Nationally, the average student debt for the class of 2011 jumped to $26,600, up from $25,250 in 2010, according to the Project on Student Debt.


At the same time, however, many graduates are struggling to find jobs that can pay enough to cover both their loan repayments and the cost of living. Two years after leaving school, students who graduated in 2010 defaulted on their federal loans at a rate of 9.1%, up from 8.8% for the previous class, according to the Department of Education.


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143Comments
Mar 20, 2013 2:09PM
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College would be more affordable if students didn't have to take classes that don't pertain to their major.  While these other courses are perhaps helpful in a general way, in today's  reality of high unemployment and high debt, maybe non-major classes should be excluded or be optional for those who can afford college.  Maybe instead of college, we should have "trade" schools for each major!!!!!  Of course that would close down most colleges but it would let people learn their profession and  (hopefully) get a job without being in debt for a great many years.
Mar 20, 2013 2:16PM
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$22,000year  x  4 years (hopefully)  x 3 kids=  $264,000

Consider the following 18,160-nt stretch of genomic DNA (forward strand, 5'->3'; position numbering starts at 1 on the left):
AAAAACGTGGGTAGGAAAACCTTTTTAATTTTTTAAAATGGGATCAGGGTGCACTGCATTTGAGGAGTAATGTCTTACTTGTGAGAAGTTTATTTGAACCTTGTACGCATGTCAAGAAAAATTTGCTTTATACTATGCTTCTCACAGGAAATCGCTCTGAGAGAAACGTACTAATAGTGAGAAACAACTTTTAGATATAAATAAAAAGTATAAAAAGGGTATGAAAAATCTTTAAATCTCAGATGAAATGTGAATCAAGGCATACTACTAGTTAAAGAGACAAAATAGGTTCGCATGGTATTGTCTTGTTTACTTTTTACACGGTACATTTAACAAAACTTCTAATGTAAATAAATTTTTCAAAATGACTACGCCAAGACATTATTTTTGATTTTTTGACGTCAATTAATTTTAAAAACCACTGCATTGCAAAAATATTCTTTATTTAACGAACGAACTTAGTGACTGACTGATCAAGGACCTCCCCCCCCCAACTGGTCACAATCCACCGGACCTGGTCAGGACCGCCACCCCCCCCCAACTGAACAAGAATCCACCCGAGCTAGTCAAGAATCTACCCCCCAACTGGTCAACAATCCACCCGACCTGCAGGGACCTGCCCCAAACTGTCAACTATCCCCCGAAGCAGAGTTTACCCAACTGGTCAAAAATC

Community College  $1500  x 2 +  2 years state school living at home x $10,000 x 3 kids=$69,000

 

A good way to cut student debt. 

Mar 20, 2013 11:29AM
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About time.  I blame the high schools personally.  They always told me go to college no matter the cost.  Stupid advice.  College isn't the answere to all life's problems.  Intact it could destroy ones life depending how much debt you built up.  Lucky I had common sense and work my way threw college and did not need to take a loan out In order to get my bachelors. High school should instead teach people the importance of managing money then the importance of college.  
Mar 20, 2013 3:16PM